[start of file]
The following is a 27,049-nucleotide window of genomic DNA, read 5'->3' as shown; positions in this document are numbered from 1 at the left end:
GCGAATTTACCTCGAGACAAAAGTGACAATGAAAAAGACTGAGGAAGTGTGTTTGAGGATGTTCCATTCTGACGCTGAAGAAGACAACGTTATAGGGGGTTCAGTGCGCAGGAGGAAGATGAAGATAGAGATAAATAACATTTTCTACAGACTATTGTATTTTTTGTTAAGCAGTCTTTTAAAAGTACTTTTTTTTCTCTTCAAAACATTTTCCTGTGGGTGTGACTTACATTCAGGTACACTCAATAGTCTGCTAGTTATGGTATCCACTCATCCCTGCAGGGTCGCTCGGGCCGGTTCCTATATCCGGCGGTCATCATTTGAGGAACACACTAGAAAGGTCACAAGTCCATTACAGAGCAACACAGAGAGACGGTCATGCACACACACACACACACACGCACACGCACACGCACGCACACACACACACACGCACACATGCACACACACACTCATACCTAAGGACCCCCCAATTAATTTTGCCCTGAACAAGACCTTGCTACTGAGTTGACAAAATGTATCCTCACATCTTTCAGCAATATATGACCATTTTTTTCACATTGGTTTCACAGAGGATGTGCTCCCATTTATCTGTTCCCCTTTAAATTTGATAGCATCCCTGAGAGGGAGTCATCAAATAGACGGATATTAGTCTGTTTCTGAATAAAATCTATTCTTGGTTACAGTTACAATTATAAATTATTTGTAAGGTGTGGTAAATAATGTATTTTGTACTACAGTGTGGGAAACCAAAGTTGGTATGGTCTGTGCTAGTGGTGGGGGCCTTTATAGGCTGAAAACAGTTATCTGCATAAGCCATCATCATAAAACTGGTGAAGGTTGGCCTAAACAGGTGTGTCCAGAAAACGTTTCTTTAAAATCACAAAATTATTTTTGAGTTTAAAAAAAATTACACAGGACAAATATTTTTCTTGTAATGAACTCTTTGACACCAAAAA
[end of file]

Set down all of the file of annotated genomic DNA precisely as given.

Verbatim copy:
The following is a 27,049-nucleotide window of genomic DNA, read 5'->3' as shown; positions in this document are numbered from 1 at the left end:
GCGAATTTACCTCGAGACAAAAGTGACAATGAAAAAGACTGAGGAAGTGTGTTTGAGGATGTTCCATTCTGACGCTGAAGAAGACAACGTTATAGGGGGTTCAGTGCGCAGGAGGAAGATGAAGATAGAGATAAATAACATTTTCTACAGACTATTGTATTTTTTGTTAAGCAGTCTTTTAAAAGTACTTTTTTTTCTCTTCAAAACATTTTCCTGTGGGTGTGACTTACATTCAGGTACACTCAATAGTCTGCTAGTTATGGTATCCACTCATCCCTGCAGGGTCGCTCGGGCCGGTTCCTATATCCGGCGGTCATCATTTGAGGAACACACTAGAAAGGTCACAAGTCCATTACAGAGCAACACAGAGAGACGGTCATGCACACACACACACACACACGCACACGCACACGCACGCACACACACACACACGCACACATGCACACACACACTCATACCTAAGGACCCCCCAATTAATTTTGCCCTGAACAAGACCTTGCTACTGAGTTGACAAAATGTATCCTCACATCTTTCAGCAATATATGACCATTTTTTTCACATTGGTTTCACAGAGGATGTGCTCCCATTTATCTGTTCCCCTTTAAATTTGATAGCATCCCTGAGAGGGAGTCATCAAATAGACGGATATTAGTCTGTTTCTGAATAAAATCTATTCTTGGTTACAGTTACAATTATAAATTATTTGTAAGGTGTGGTAAATAATGTATTTTGTACTACAGTGTGGGAAACCAAAGTTGGTATGGTCTGTGCTAGTGGTGGGGGCCTTTATAGGCTGAAAACAGTTATCTGCATAAGCCATCATCATAAAACTGGTGAAGGTTGGCCTAAACAGGTGTGTCCAGAAAACGTTTCTTTAAAATCACAAAATTATTTTTGAGTTTAAAAAAAATTACACAGGACAAATATTTTTCTTGTAATGAACTCTTTGACACCAAAAA